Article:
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Closely held corporations share a lot of characteristics with partnerships.  The largest shareholders are generally also on the board of directors and are chief corporate officers.  Closely held corporations are governed by bylaws and shareholder agreements that resemble partnerships. Limits are placed on transferability of ownership stocks, protections are in place to protect minority interests and there are provisions for resolving disputes.

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Limited Liability Companies and  Limited Liability Partnerships straddle the advantages of limited liability of corporations and the tax advantages of partnerships.  They are in essence a hybrid, which have been created as a fiction by law.  In LLCs not only do the members of the LLC become protected from liability but so do the Managing Members, which is an advantage over a General Partner in a limited partnership.  Like S Corporations, LLCs. Offer the joint advantages of corporate limited liability and the favorable tax treatment of a partnership with earnings flowing through to individual LLC owners’ personal income for tax purposes.  LLCs differ from S Corporations in a number of advantageous ways.  They are permitted to have multiple classes of stock, can have any number of stockholder members, and are not limited in the classes of owners, so they can issue stock that will be owned by corporations and partnerships.  LLPs on the other hand, are often selected by professionals while still complying with ethical requirements of state licensing board.  An LLP generally provides partners with protection against claims resulting from the malpractice of other members or employees of the partnership.  In addition, however, partners still generally remain personally liable for general debts of the partnership such as those incurred for rents, repairs, bank loans, etc.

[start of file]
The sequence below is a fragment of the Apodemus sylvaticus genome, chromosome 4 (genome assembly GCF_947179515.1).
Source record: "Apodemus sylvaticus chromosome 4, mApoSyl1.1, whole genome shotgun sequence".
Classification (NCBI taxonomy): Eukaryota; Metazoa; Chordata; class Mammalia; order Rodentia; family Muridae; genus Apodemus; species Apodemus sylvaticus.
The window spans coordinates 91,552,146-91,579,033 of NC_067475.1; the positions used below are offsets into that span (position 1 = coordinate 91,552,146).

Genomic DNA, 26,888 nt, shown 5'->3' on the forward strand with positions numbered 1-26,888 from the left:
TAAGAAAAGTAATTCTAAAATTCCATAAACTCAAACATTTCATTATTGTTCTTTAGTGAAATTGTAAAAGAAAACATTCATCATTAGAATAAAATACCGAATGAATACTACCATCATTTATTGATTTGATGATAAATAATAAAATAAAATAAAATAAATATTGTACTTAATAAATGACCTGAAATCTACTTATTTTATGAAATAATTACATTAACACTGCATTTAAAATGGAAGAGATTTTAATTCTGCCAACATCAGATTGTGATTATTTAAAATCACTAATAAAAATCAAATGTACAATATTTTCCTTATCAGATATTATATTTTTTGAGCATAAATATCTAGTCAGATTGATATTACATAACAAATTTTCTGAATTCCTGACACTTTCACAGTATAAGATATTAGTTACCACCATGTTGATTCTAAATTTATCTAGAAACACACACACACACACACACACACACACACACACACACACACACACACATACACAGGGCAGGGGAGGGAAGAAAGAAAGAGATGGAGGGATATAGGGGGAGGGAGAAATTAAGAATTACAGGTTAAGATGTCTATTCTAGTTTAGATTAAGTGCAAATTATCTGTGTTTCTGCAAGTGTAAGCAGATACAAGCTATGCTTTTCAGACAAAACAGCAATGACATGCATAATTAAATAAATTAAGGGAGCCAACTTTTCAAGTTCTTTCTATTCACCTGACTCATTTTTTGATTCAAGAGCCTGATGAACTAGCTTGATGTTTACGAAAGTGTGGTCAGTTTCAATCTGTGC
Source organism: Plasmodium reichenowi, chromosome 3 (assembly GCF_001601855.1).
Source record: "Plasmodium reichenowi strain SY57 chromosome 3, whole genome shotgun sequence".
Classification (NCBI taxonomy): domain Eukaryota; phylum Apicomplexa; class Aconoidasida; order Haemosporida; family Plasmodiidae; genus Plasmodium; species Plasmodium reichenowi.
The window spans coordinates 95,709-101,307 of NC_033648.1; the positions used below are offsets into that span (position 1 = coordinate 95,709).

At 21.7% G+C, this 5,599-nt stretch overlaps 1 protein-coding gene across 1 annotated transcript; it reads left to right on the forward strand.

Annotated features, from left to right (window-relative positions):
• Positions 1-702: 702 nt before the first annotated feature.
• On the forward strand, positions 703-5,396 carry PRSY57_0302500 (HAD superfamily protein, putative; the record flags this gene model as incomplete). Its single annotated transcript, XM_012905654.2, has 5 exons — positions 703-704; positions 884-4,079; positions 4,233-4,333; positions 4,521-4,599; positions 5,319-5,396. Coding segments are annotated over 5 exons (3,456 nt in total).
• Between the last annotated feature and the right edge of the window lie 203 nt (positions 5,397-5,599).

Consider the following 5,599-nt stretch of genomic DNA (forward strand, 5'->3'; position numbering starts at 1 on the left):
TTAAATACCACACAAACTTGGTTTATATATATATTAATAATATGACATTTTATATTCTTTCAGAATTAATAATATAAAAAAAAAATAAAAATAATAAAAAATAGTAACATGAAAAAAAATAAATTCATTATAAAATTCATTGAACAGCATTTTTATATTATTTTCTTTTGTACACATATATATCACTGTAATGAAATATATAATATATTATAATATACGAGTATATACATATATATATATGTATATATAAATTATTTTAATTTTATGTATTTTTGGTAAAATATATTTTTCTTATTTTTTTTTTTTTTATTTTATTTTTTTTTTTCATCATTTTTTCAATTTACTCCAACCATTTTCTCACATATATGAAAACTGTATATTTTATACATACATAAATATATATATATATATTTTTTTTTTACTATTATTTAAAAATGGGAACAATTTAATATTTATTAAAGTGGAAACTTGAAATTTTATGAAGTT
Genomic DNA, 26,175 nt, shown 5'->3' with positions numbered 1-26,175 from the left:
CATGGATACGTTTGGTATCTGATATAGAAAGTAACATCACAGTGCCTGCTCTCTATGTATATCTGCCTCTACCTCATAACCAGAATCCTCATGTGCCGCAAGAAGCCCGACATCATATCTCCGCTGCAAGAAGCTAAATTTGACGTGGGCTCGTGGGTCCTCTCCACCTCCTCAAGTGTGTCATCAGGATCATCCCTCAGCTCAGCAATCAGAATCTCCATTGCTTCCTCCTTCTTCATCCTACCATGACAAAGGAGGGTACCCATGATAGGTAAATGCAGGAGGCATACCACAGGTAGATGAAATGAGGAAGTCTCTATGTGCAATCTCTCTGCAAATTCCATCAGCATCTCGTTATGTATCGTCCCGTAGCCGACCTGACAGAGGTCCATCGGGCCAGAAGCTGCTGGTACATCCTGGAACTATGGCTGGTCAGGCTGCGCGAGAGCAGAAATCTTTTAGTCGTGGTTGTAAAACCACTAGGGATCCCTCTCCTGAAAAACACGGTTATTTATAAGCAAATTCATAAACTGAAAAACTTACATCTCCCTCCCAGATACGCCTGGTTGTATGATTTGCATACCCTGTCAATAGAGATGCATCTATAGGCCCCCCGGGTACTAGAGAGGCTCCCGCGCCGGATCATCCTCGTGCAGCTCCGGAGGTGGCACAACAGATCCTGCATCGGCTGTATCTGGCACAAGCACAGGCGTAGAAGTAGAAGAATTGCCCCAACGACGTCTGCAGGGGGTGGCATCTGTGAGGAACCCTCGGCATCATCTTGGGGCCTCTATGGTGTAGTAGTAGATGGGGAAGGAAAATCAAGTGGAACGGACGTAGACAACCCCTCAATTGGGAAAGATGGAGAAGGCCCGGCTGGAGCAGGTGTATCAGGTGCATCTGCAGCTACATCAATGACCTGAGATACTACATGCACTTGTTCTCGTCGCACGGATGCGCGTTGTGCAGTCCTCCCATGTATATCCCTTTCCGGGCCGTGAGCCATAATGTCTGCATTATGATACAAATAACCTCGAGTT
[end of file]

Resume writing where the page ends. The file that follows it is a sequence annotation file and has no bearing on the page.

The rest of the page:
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Joint ventures are like partnerships of two companies or individuals that are organized to accomplish a task but do not generally have an indefinite life. Joint venturers are jointly and severably, and unlimitedly liable for debts of the joint venture.

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Franchises are a very popular way of retailing products in the United States.  Franchises are able to use trademarks of the parent company in return for agreeing to operate the business within the guidelines of the franchise agreement.

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Not for Profit Corporations are entities established for the purpose of conducting charitable, educational or other similar motives which allow for corporate protection from liability, but more importantly, if they comply with local and federal regulations are given tax exempt status and thus pay no tax on the moneys raised for their organizations goal. Filing with the state and receiving approval from the IRS under a provision known as 501(C)(3) is necessary in order to receive such tax exempt status.

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Areas of Practice

  • Trademarks

  • Copyrights

  • Entertainment Law

  • Domain Names

  • Corporation, Partnership & Business Law


Please call or email for a free consultation.

• Phone: 877.863.7784 or 516.771.0349 • 

• Fax: 516.771.7677•

Trademark, copyright, entertainment, domain, corporation law







Robert S. Broder, P.C.† • 2903 Preston Lane • Merrick, NY 11566
Phone: 877.863.7784 or 516.771.0349 • Fax: 516.771.7677 •

†admitted New York and Connecticut

Legal Topics of Interest

Trademark registration overview
A trademark is registered by filing an application with US Patent and Trademark Office.

Click here for more
What is a trademark?
A trademark is a name, slogan, or logo that identifies or distinguishes a specific product or service.

To be eligible for federal registration, a trademark must be distinctive and must be used in business or commerce.

Click here for more

Types of Business Entities


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USPTO Electronic filing